Walter Forbes, a 63-year-old Black man in Michigan, is now free to spend the holidays with his family for the first time in over 37 years.
Forbes was recently released from his decadeslong incarceration after the witness who helped imprison him recanted her original testimony this year and acknowledged it was a lie, due to renewed probing of the case by the Michigan Innocence Clinic. Forbes was convicted of arson and murder in the death of Dennis Hall and sentenced to life in prison in 1987, reports the Detroit Free Press.
Hall died in an apartment fire in 1982, days after he shot Forbes in retaliation for the latter breaking up a bar fight he was involved in.
Forbes was arrested for Hall’s death on the testimony of a woman named Annice Kennebrew, who said she saw him and two other men burn down the apartment building in which the victim lived. There were multiple discrepancies in Kennebrew’s testimony to prosecutors at the time, which differed from the forensic evidence investigators found at the scene of the crime, according to a CNN report.
Prosecutors also received a tip days after the fire that said the apartment was burned down as part of an insurance fraud scheme by the building’s owner David Jones. That tip was corroborated by another witness who said he knew someone who was paid by Jones to set the fire. Of course, none of this was followed up by prosecutors who went forward with pinning the murder on Forbes alone after charges against the other two men accused by Kennebrew were dismissed.
After Forbes reached out to the Michigan Innocence Project with his case, his attorney Imran Syed made contact with Kennebrew and she admitted in 2017 that she had fabricated the entire story.
“She came clean,” Syed said. “She said that at the time of the fire she was 19, and there were two men in the community that took advantage of that.”
Weeks after the fire, two local men approached her and pressured her to implicate Forbes and two other men in the arson.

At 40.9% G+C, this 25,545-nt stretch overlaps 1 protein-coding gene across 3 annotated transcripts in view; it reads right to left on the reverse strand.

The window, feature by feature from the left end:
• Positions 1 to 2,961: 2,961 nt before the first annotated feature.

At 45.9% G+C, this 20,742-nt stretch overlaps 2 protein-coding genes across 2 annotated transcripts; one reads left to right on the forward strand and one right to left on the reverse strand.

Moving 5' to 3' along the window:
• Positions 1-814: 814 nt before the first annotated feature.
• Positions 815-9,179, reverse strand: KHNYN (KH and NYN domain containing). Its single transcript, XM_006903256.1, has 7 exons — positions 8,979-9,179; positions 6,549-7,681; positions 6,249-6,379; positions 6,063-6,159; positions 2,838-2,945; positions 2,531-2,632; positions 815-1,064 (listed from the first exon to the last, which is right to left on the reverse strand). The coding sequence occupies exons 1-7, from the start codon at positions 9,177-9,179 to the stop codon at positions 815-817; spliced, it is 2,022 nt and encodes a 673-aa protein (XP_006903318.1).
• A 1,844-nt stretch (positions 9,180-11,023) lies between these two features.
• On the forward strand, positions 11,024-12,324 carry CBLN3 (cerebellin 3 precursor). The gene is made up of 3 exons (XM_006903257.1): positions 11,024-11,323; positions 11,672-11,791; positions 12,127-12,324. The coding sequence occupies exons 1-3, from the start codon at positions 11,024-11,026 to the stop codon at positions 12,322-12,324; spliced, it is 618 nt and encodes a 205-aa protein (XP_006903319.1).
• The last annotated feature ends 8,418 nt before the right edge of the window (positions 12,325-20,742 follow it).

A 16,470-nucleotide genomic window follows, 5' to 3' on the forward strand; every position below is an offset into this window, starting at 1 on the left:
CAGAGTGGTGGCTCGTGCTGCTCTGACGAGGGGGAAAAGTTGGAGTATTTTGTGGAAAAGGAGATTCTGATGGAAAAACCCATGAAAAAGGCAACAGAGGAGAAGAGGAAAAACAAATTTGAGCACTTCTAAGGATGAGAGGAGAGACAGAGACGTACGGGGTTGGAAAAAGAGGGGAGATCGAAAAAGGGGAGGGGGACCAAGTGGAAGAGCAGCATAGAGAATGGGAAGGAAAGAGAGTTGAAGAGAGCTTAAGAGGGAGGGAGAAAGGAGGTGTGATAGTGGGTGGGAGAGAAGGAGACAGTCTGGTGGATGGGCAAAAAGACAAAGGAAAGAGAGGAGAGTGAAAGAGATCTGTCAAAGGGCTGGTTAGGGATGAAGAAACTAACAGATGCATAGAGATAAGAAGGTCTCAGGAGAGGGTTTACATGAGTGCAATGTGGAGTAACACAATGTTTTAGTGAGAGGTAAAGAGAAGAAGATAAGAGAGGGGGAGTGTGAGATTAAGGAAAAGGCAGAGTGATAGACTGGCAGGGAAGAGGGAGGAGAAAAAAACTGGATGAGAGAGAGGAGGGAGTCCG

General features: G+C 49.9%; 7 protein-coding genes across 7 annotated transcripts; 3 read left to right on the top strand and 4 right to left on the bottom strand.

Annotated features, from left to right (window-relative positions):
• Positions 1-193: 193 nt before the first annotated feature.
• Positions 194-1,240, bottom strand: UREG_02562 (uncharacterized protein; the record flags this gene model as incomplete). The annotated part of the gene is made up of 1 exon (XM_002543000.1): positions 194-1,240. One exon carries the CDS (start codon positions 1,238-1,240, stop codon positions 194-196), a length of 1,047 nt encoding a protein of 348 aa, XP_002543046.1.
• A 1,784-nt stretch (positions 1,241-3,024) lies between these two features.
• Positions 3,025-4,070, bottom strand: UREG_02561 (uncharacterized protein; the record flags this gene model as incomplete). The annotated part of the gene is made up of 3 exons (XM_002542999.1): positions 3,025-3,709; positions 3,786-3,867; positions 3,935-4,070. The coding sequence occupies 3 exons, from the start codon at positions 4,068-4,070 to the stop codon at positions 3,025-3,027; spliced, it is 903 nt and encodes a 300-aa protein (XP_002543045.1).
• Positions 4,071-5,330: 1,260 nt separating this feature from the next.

“They threatened to kill my children, parents, siblings, and me if I did not report to the police and testify at trial that I saw Walter and the other two men set the fire,” Kennebrew said in a sworn 2017 affidavit.
“Everything I told police, and everything I testified to at trial relating to my witnessing the setting of the fire, was a fabrication,” the affidavit continued. “As far as I know, Walter had nothing to do with this crime.”
Court documents obtained by CNN show that the Jackson County Prosecutor’s Office in Michigan fought the efforts to reopen Forbes’ case in court, saying the inconsistencies in Kennebrew’s initial testimony were insignificant. Still, a judge heard the case earlier this year and ended up throwing out the conviction, which led to Forbes being freed in November.
“I didn’t think it would take that long, but patience paid off,” he told the Detroit Free Press, adding that he doesn’t hold animosity for the woman who lied to convict him.
“If I didn’t forgive, it wouldn’t be detrimental to them, it would be detrimental to me,” Forbes said, though he expressed distrust in the system that prosecuted and imprisoned him on the testimony of one woman.
“Up until I was convicted, I thought the system would work, that it would correct itself. In hindsight, I was naive,” Forbes said. “Calling it the justice system gives a false impression.”
Meanwhile, the landlord who owned the building that was set on fire earned a payout of $50,000 in insurance money at the time and then went on to be convicted in a case of arson insurance fraud in 1990. He is now deceased.